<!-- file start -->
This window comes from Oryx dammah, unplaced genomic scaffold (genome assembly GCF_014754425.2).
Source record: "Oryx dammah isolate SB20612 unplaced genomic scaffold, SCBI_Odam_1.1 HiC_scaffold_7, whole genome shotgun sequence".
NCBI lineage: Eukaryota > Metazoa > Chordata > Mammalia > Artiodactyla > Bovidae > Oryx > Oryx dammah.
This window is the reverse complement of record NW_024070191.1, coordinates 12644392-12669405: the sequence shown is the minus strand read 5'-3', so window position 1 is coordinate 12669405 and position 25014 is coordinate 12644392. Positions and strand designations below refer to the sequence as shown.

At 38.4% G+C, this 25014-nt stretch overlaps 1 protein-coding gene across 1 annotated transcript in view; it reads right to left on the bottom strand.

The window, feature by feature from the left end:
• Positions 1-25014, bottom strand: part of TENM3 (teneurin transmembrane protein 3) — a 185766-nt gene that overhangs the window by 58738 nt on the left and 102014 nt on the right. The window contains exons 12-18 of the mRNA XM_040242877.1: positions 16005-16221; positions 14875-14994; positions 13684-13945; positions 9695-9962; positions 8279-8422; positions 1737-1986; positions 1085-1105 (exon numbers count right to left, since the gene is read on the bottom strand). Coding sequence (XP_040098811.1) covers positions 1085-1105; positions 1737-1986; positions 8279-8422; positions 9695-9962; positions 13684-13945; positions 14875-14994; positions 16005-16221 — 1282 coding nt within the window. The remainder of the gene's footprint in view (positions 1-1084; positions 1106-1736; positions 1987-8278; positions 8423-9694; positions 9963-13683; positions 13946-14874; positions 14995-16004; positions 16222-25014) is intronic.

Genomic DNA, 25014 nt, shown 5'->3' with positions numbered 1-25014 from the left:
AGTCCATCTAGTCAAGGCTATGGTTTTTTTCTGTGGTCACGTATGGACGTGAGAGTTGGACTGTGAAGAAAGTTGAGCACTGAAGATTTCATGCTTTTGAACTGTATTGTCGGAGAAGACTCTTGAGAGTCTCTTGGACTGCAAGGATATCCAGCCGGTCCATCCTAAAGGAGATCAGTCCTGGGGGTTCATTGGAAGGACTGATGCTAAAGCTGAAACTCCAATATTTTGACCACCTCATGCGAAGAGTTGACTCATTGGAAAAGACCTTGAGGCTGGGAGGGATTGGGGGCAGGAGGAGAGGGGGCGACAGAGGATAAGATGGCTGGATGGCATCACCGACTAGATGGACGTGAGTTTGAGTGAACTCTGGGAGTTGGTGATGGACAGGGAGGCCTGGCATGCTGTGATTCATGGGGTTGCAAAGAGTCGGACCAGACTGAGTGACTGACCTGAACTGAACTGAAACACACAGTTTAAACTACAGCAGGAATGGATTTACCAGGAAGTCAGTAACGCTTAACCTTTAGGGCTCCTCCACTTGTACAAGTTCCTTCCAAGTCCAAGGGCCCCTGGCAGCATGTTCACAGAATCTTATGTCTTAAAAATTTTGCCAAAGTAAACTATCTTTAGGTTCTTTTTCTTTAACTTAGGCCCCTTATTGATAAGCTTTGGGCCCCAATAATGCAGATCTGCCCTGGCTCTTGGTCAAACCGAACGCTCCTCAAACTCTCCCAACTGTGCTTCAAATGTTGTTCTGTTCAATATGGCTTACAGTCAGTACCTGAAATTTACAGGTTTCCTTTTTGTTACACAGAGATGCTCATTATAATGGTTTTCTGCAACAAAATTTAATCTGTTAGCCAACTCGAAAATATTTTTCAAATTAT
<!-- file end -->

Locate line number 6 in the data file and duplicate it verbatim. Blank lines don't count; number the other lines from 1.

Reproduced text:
The window, feature by feature from the left end: